In accordance with yet another aspect of the present invention, the stabilization bead extends longitudinally through only a portion of the lumen of the embolic coil. Also, the stabilization bead may include a longitudinal passageway extending therethrough, and the stretch resistant fiber then extends through the passageway.

In accordance with even another aspect of the present invention, an embolic device, includes an embolic coil preferably taking the form of a helically wound closed-pitch embolic coil. An elongated stretch resistant fiber, preferably formed of nitinol, is bonded to the distal end of the embolic coil and extends through the lumen of the coil to a point just proximal of the proximal end of the coil. In order to maintain the alignment of the coil about the stretch resistant fiber, a generally cylindrical stabilization bead, having an outer diameter slightly smaller than the diameter of the lumen of the embolic coil, is mounted on the stretch resistant fiber at a location in proximity to the proximal end of the embolic coil. The stabilization bead extends longitudinally through only a portion of the lumen of the embolic coil, and may include a longitudinal passageway extending therethrough, through which the stretch resistant fiber extends. Also included is a headpiece mounted on the proximal end of the stretch resistant fiber which serves to couple the coil to a delivery system.

In accordance with still another aspect of the present invention, an embolic coil, preferably takes the form of a helically wound closed-pitch embolic coil. An elongated stretch resistant fiber, preferably formed of nitinol, is attached to the distal section of the embolic coil at a location in proximity to the distal end of the embolic coil and may extend through the lumen of the coil. In order to maintain the alignment of the coil about the stretch resistant fiber, a generally cylindrical stabilization bead, having an outer diameter slightly smaller than the diameter of the lumen of the embolic coil, is mounted on the stretch resistant fiber at a location in proximity to the proximal end of the coil. The stabilization bead extends longitudinally through only a portion of the length of the embolic coil, and may include a longitudinal passageway extending therethrough, through which the stretch resistant fiber extends. Also included is a headpiece mounted on the proximal end of the stretch resistant fiber which serves to couple the coil to a delivery system.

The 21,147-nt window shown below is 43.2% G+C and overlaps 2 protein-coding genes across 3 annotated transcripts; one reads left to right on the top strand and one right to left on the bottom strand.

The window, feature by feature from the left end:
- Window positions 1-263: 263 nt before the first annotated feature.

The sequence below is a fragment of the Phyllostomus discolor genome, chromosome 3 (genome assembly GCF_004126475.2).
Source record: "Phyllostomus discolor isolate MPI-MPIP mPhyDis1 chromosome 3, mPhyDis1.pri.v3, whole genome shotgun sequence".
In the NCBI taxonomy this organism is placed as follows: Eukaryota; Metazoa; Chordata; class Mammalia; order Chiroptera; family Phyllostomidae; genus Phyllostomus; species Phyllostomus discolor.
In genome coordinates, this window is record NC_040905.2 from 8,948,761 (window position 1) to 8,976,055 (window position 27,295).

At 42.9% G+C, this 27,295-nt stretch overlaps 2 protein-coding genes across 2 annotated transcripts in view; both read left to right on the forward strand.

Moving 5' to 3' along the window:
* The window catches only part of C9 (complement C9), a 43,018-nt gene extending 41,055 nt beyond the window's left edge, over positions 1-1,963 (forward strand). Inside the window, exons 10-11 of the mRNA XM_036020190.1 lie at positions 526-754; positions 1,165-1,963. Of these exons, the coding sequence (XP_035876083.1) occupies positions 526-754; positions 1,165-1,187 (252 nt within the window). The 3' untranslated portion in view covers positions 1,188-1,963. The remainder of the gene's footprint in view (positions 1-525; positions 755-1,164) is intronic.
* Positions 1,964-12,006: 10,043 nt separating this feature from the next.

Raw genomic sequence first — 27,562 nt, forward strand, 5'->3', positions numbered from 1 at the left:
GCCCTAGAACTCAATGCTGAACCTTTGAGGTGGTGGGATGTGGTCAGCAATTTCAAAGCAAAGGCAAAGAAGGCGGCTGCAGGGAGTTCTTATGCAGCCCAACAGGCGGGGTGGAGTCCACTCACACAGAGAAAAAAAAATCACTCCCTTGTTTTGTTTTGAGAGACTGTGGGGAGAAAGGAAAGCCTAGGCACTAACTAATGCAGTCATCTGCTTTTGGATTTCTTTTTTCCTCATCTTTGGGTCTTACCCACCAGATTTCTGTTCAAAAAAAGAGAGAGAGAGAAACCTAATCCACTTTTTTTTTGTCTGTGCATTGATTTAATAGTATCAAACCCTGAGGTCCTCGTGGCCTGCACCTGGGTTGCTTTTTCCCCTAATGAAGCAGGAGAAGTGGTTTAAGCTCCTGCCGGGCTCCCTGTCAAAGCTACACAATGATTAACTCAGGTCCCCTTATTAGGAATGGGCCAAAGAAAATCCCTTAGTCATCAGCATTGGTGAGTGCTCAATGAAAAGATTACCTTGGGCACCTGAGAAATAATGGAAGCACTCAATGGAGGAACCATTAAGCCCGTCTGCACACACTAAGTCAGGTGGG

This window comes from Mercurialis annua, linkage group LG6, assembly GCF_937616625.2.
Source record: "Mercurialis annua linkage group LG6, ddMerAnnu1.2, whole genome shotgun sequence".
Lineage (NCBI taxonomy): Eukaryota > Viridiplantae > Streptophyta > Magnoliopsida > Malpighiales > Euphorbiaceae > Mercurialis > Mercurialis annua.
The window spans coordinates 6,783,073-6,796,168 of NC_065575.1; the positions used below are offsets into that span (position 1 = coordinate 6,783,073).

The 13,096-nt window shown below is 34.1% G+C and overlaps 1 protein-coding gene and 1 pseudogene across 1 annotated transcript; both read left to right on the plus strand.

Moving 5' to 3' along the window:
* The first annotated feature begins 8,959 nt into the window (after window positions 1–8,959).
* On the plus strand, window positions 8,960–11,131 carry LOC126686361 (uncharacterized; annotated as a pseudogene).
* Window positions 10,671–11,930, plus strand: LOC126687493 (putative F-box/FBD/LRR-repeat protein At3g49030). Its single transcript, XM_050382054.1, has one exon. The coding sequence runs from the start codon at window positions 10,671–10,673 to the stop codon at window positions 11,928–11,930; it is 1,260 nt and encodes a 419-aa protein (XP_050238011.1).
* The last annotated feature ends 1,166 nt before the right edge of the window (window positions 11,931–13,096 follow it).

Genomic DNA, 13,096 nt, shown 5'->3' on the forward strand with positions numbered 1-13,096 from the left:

These aspects of the invention and the advantages thereof will be more clearly understood from the following descriptions and drawings of a preferred embodiment of the present invention:

BRIEF DESCRIPTION OF THE DRAWINGS

FIG. 1 is an enlarged, partially sectional view of one embodiment of a stretch resistant vasoocclusive device deployment system in accordance with the present invention; and,

FIG. 2 is an enlarged sectional view of the stretch resistant embolic device shown in FIG. 1.

DESCRIPTION OF THE PREFERRED EMBODIMENT

FIG. 1 generally illustrates one embodiment of a stretch resistant vasoocclusive device deployment system 10 of the present invention, including an elongated flexible delivery catheter 12 having an elongated flexible deployment catheter 14 slidably disposed within the lumen 16 of the delivery catheter 12 and a stretch resistant embolic device 31 situated within the lumen 26 of the distal section 30 of the deployment catheter 14. A source of fluid pressure is coupled to the proximal section 18 of the deployment catheter 14 and preferably takes the form of a syringe 20. The syringe 20 includes a threaded piston 22, which is controlled by a handle 24 to thereby infuse fluid into the lumen 26 of the deployment catheter 14. Also as illustrated, the proximal end 18 of the deployment catheter 14 includes a winged hub 28 which aides in the insertion of the deployment catheter into the vasculature of the body.